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Republished with permission from APC member organisation CITAD.

The Centre for Information Technology and Development (CITAD) convened a one-day consultative meeting of civil society organisations (CSOs) on community networks as part of its participation in the project Supporting Community-led Approaches to Addressing the Digital Divide. The project is being implemented by the Association for Progressive Communications (APC) in partnership with Rhizomatica, with support from the United Kingdom’s Foreign, Commonwealth and Development Office (FCDO) through its Digital Access Programme (DAP).

A community network is a telecommunications infrastructure deployed and operated by a local group to meet their own communication needs. It is also an infrastructure designed and erected to be managed for use by local communities. The communication needs of a community can be voice, data or others, and addressing their common communication problems can be a point of convergence of these community networks.

The meeting was attended by over 40 CSOs from different parts of the country. It was held on 27 July via Zoom and aimed to highlight the importance of community networks as a tool for addressing the digital divide.

Additionally, it was meant to explore the possibility of joint advocacy for the government to develop a policy framework for community networks, noting that at the present, the country does not have a policy for community networks and this situation has hampered their evolution and growth.

The meeting featured four presentations as follows:

  • Concept and benefits of community networks

  • Community networks in practice: The experience of Fantsuam Foundation

  • Community networks in Africa

  • The policy vacuum with respect to community networks in Nigeria


Participants observed that:

  1. There is no policy or regulation to recognise community networks as distinct operators with appropriate conditions for their operations.

  2. At the moment, there are over 100 unserved or underserved communities who are digitally excluded in the country.

  3. Although there are over 298,823,195 connected lines out of which 297,536,702 were said to be active in the country, only about 40% of these are connected to the internet, meaning that internet penetration in the country covers only about 40% of the population.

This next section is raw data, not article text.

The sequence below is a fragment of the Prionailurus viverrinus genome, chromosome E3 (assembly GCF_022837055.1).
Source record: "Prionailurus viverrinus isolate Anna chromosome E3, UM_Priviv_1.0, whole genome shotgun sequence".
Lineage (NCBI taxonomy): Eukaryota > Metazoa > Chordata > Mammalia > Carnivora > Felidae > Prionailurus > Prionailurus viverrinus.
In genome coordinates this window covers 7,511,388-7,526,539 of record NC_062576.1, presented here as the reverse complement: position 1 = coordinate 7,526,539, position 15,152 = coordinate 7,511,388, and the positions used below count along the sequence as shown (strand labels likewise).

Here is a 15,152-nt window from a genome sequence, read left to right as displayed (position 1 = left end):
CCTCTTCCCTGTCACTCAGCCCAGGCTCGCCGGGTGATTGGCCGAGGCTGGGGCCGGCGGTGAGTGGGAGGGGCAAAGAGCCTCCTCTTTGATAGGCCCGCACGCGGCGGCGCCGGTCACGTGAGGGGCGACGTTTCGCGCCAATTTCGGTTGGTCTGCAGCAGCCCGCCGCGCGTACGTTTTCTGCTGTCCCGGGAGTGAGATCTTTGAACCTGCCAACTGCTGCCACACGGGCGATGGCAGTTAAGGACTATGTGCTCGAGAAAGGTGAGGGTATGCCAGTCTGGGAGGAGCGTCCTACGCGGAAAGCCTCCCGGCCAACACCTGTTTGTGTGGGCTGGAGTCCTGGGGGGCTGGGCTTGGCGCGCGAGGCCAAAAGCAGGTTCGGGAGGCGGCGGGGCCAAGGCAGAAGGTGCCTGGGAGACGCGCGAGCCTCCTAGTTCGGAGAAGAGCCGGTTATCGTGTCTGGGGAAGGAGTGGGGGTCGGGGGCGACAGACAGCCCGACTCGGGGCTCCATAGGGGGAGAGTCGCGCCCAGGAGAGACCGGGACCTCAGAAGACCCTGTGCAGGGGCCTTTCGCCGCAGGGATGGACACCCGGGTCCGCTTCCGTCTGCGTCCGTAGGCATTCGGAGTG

4. Most of the blind areas are in either hard-to-reach rural communities or poor communities where affordability is a problem, hence the market mechanism is not able to provide connectivity to them since it would be unprofitable.

  5. Although the Nigerian Communication Commission (NCC) is favourably disposed to midwifing the policy framework for community networks, there are still many challenges that have to be addressed for community networks to flourish and be sustainable in the country.

  6. Community networks will bring opportunities for direct access to education and health care for rural residents.


Participants, believing that community networks have immense benefits in addition to providing a veritable tool for bridging the digital divide in the country, recommend that:

  1. The national regulator should hasten the processes of articulating a National Community Networks Policy for the country.

  2. The NCC should issue formal regulations allowing the use of TV white space (TVWS) technologies to address access challenges.

  3. Community networks should be categorised as a different layer of operators and be given licence exemption.

  4. Community networks should be considered as start-ups and be eligible for national support systems for such business models.

  5. Efforts should be made in expanding high speed network and network infrastructure to underserved rural communities.

  6. The government, through the USPF, NCC and NITDA, should facilitate the setting up of community network centres in rural and hard-to-reach areas.

  7. The government should support an initiative that offers free or subsidised spectrum to local communities.


The participants unanimously resolved to form a CSO Coalition on Community Networks with the following objectives:

  1. Popularise community networks as catalyst tool for addressing the digital divide and promoting digital inclusion in the country.

  2. Sensitise their community members about the importance and benefits of community networks.

  3. Conduct sustained advocacy for the national telecommunications regulator to come up with a national policy framework for community networks in the country.

  4. Support efforts by all stakeholders to address the multifarious dimensions of the digital divide in Nigeria.